Front Page Titles (by Subject) § 28.: Of Nature regarded as Might - The Critique of Judgement
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§ 28.: Of Nature regarded as Might - Immanuel Kant, The Critique of Judgement 
Kant’s Critique of Judgement, translated with Introduction and Notes by J.H. Bernard (2nd ed. revised) (London: Macmillan, 1914).
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Of Nature regarded as Might
Might is that which is superior to great hindrances. It is called dominion if it is superior to the resistance of that which itself possesses might. Nature considered in an aesthetical judgement as might that has no dominion over us, is dynamically sublime.
If nature is to be judged by us as dynamically sublime, it must be represented as exciting fear (although it is not true conversely that every object which excites fear is regarded in our aesthetical judgement as sublime). For in aesthetical judgements (without the aid of concepts) superiority to hindrances can only be judged according to the greatness of the resistance. Now that which we are driven to resist is an evil, and, if we do not find our faculties a match for it, is an object of fear. Hence nature can be regarded by the aesthetical Judgement as might, and consequently as dynamically sublime, only so far as it is considered an object of fear.
But we can regard an object as fearful, without being afraid of it; viz. if we judge of it in such a way that we merely think a case in which we would wish to resist it, and yet in which all resistance would be altogether vain. Thus the virtuous man fears God without being afraid of Him; because to wish to resist Him and His commandments, he thinks is a case as to which he need not be anxious. But in every such case that he thinks as not impossible, he cognises Him as fearful.
He who fears can form no judgement about the Sublime in nature; just as he who is seduced by inclination and appetite can form no judgement about the Beautiful. The former flies from the sight of an object which inspires him with awe; and it is impossible to find satisfaction in a terror that is seriously felt. Hence the pleasurableness arising from the cessation of an uneasiness is a state of joy. But this, on account of the deliverance from danger [which is involved], is a state of joy conjoined with the resolve not to expose ourselves to the danger again; we cannot willingly look back upon our sensations [of danger], much less seek the occasion for them again.
Bold, overhanging, and as it were threatening, rocks; clouds piled up in the sky, moving with lightning flashes and thunder peals; volcanoes in all their violence of destruction; hurricanes with their track of devastation; the boundless ocean in a state of tumult; the lofty waterfall of a mighty river, and such like; these exhibit our faculty of resistance as insignificantly small in comparison with their might. But the sight of them is the more attractive, the more fearful it is, provided only that we are in security; and we readily call these objects sublime, because they raise the energies of the soul above their accustomed height, and discover in us a faculty of resistance of a quite different kind, which gives us courage to measure ourselves against the apparent almightiness of nature.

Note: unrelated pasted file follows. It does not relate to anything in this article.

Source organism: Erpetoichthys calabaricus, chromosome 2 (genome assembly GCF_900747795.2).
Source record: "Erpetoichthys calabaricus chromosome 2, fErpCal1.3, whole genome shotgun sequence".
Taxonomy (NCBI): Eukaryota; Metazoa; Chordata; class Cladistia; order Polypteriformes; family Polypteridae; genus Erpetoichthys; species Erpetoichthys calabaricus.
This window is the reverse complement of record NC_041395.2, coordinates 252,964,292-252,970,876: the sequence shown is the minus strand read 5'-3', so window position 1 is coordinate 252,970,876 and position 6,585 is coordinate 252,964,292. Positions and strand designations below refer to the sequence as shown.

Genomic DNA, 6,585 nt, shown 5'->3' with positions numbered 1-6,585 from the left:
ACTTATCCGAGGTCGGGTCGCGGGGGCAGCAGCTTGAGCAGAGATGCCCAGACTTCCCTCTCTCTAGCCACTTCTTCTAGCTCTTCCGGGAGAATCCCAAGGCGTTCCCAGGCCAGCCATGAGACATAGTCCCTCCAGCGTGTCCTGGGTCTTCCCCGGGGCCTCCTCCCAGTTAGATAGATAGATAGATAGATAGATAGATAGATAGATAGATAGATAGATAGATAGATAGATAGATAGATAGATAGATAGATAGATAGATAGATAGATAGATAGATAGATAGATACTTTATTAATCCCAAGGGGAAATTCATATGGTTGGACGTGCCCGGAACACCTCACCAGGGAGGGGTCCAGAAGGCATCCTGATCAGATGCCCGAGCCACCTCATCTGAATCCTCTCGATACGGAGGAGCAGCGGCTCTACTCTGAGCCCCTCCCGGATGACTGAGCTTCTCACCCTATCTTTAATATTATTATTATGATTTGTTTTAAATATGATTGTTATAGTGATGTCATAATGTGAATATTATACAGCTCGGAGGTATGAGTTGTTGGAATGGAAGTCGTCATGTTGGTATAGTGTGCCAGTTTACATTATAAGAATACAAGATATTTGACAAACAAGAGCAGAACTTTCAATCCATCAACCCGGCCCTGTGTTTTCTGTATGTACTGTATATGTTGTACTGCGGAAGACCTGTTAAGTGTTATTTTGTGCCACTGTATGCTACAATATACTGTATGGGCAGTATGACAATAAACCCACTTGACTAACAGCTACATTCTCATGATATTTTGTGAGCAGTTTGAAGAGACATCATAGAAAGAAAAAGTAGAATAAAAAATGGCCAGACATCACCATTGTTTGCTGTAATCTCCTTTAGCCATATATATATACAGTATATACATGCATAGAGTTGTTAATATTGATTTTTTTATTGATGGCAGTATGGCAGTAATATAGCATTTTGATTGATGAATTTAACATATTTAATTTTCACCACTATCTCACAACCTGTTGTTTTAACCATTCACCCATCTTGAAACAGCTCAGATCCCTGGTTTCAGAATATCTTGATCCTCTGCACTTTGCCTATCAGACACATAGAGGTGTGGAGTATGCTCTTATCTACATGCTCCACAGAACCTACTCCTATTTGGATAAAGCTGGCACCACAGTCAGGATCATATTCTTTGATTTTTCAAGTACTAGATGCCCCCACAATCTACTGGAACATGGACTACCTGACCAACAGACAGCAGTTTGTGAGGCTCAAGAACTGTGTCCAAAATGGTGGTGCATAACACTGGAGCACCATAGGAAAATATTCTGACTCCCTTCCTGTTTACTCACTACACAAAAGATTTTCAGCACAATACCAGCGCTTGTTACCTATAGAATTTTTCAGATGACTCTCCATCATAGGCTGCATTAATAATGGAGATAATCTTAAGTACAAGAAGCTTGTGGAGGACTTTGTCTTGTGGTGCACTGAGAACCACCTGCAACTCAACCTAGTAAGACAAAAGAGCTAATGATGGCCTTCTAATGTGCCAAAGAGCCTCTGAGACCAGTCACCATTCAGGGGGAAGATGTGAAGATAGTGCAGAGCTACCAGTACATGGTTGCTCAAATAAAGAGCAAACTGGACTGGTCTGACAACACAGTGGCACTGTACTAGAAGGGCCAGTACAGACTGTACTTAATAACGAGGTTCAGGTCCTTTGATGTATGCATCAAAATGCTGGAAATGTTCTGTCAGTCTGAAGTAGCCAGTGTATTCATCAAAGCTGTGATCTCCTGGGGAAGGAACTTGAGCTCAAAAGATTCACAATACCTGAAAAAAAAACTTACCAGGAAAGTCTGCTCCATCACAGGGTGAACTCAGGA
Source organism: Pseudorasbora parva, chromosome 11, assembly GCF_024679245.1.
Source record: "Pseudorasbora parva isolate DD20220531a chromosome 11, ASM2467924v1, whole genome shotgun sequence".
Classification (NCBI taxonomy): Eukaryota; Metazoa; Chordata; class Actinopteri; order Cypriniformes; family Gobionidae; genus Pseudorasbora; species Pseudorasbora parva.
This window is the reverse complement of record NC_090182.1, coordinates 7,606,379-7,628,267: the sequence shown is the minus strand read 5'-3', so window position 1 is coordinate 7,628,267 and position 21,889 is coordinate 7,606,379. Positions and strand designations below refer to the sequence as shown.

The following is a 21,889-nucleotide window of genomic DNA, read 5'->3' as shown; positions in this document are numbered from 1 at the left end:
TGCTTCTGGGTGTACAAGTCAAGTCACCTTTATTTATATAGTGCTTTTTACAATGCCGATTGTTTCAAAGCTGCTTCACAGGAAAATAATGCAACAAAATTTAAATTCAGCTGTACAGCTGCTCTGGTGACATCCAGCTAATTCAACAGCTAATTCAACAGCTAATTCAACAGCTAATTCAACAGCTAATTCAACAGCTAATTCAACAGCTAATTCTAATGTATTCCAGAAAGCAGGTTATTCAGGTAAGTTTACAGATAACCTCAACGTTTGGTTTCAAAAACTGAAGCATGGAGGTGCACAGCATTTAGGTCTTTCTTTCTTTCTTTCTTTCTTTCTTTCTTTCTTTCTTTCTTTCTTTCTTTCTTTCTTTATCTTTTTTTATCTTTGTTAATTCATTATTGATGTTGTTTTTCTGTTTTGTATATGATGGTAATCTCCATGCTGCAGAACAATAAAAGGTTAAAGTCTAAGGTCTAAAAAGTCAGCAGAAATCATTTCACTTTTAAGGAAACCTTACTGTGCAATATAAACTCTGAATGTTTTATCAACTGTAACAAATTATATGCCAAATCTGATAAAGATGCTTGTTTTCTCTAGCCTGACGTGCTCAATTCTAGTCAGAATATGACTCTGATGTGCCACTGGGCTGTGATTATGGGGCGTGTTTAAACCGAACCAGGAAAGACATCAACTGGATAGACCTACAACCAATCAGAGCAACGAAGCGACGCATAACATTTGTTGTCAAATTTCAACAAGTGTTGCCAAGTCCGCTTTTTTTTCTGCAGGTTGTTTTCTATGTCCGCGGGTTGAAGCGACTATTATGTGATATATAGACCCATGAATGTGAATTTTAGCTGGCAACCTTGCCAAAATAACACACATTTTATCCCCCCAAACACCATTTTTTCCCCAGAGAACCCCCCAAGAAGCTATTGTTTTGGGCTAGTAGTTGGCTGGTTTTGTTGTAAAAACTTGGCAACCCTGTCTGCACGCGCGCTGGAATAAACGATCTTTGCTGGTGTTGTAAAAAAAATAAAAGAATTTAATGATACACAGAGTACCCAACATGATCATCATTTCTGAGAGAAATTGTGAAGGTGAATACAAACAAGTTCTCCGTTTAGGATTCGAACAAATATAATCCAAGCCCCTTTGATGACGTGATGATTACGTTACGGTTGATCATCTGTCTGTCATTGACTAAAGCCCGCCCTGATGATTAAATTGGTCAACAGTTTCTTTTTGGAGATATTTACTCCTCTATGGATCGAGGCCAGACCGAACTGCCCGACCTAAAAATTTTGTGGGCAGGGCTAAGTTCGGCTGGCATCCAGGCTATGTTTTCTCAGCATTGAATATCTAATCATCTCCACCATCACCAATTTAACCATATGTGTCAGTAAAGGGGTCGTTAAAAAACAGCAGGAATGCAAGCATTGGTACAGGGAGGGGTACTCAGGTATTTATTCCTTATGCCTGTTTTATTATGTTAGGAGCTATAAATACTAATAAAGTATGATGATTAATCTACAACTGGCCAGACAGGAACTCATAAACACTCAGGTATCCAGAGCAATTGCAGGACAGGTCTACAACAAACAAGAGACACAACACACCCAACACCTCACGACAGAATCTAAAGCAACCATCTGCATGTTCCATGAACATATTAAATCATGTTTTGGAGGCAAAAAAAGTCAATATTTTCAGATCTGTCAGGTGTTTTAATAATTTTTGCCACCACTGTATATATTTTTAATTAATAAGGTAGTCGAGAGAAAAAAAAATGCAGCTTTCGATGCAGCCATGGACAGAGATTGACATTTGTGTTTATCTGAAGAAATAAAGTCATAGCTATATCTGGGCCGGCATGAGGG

Now, in the immensity of nature, and in the inadequacy of our faculties for adopting a standard proportionate to the aesthetical estimation of the magnitude of its realm, we find our own limitation; although at the same time in our rational faculty we find a different, non-sensuous standard, which has that infinity itself under it as a unit, and in comparison with which everything in nature is small. Thus in our mind we find a superiority to nature even in its immensity. And so also the irresistibility of its might, while making us recognise our own [physical1 ] impotence, considered as beings of nature, discloses to us a faculty of judging independently of, and a superiority over, nature; on which is based a kind of self-preservation, entirely different from that which can be attacked and brought into danger by external nature. Thus, humanity in our person remains unhumiliated, though the individual might have to submit to this dominion. In this way nature is not judged to be sublime in our aesthetical judgements, in so far as it excites fear; but because it calls up that power in us (which is not nature) of regarding as small the things about which we are solicitous (goods, health, and life), and of regarding its might (to which we are no doubt subjected in respect of these things), as nevertheless without any dominion over us and our personality to which we must bow where our highest fundamental propositions, and their assertion or abandonment, are concerned. Therefore nature is here called sublime merely because it elevates the Imagination to a presentation of those cases in which the mind can make felt the proper sublimity of its destination, in comparison with nature itself.
This estimation of ourselves loses nothing through the fact that we must regard ourselves as safe in order to feel this inspiriting satisfaction; and that hence, as there is no seriousness in the danger, there might be also (as might seem to be the case) just as little seriousness in the sublimity of our spiritual faculty. For the satisfaction here concerns only the destination of our faculty which discloses itself in such a case, so far as the tendency to this destination lies in our nature, whilst its development and exercise remain incumbent and obligatory. And in this there is truth, however conscious the man may be of his present actual powerlessness, when he stretches his reflection so far.